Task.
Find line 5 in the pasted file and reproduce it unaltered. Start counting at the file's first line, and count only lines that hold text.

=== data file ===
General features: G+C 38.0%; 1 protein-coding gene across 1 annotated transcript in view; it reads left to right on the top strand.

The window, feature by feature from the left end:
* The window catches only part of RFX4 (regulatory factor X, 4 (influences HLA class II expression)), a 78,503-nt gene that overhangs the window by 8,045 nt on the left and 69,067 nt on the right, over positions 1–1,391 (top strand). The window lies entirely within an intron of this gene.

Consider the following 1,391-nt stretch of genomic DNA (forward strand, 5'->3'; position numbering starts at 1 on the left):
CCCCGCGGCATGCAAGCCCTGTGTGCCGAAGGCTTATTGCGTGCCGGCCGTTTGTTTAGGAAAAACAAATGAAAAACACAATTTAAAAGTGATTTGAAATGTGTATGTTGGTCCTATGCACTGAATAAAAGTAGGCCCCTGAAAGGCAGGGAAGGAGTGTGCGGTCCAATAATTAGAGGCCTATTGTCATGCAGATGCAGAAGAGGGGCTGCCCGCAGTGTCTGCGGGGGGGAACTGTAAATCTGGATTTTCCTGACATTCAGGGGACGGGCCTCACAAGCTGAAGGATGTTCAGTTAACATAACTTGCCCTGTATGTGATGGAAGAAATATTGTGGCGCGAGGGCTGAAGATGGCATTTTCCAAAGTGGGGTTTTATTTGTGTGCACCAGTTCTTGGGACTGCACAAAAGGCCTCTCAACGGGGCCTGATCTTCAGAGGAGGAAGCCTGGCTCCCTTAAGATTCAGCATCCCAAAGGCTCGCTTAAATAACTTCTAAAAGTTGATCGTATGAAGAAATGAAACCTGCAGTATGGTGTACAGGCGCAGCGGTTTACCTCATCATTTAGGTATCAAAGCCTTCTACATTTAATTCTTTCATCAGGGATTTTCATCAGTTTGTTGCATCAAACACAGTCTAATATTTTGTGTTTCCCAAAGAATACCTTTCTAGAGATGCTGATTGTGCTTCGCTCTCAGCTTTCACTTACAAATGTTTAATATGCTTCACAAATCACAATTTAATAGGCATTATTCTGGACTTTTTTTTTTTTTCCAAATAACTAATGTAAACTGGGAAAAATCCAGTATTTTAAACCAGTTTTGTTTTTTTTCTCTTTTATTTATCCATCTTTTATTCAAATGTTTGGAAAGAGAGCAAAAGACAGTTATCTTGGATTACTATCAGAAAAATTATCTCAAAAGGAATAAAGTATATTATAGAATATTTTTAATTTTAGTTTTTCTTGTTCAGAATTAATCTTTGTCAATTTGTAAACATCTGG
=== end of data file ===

CCCCGCGGCATGCAAGCCCTGTGTGCCGAAGGCTTATTGCGTGCCGGCCGTTTGTTTAGGAAAAACAAATGAAAAACACAATTTAAAAGTGATTTGAAATGTGTATGTTGGTCCTATGCACTGAATAAAAGTAGGCCCCTGAAAGGCAGGGAAGGAGTGTGCGGTCCAATAATTAGAGGCCTATTGTCATGCAGATGCAGAAGAGGGGCTGCCCGCAGTGTCTGCGGGGGGGAACTGTAAATCTGGATTTTCCTGACATTCAGGGGACGGGCCTCACAAGCTGAAGGATGTTCAGTTAACATAACTTGCCCTGTATGTGATGGAAGAAATATTGTGGCGCGAGGGCTGAAGATGGCATTTTCCAAAGTGGGGTTTTATTTGTGTGCACCAGTTCTTGGGACTGCACAAAAGGCCTCTCAACGGGGCCTGATCTTCAGAGGAGGAAGCCTGGCTCCCTTAAGATTCAGCATCCCAAAGGCTCGCTTAAATAACTTCTAAAAGTTGATCGTATGAAGAAATGAAACCTGCAGTATGGTGTACAGGCGCAGCGGTTTACCTCATCATTTAGGTATCAAAGCCTTCTACATTTAATTCTTTCATCAGGGATTTTCATCAGTTTGTTGCATCAAACACAGTCTAATATTTTGTGTTTCCCAAAGAATACCTTTCTAGAGATGCTGATTGTGCTTCGCTCTCAGCTTTCACTTACAAATGTTTAATATGCTTCACAAATCACAATTTAATAGGCATTATTCTGGACTTTTTTTTTTTTTCCAAATAACTAATGTAAACTGGGAAAAATCCAGTATTTTAAACCAGTTTTGTTTTTTTTCTCTTTTATTTATCCATCTTTTATTCAAATGTTTGGAAAGAGAGCAAAAGACAGTTATCTTGGATTACTATCAGAAAAATTATCTCAAAAGGAATAAAGTATATTATAGAATATTTTTAATTTTAGTTTTTCTTGTTCAGAATTAATCTTTGTCAATTTGTAAACATCTGG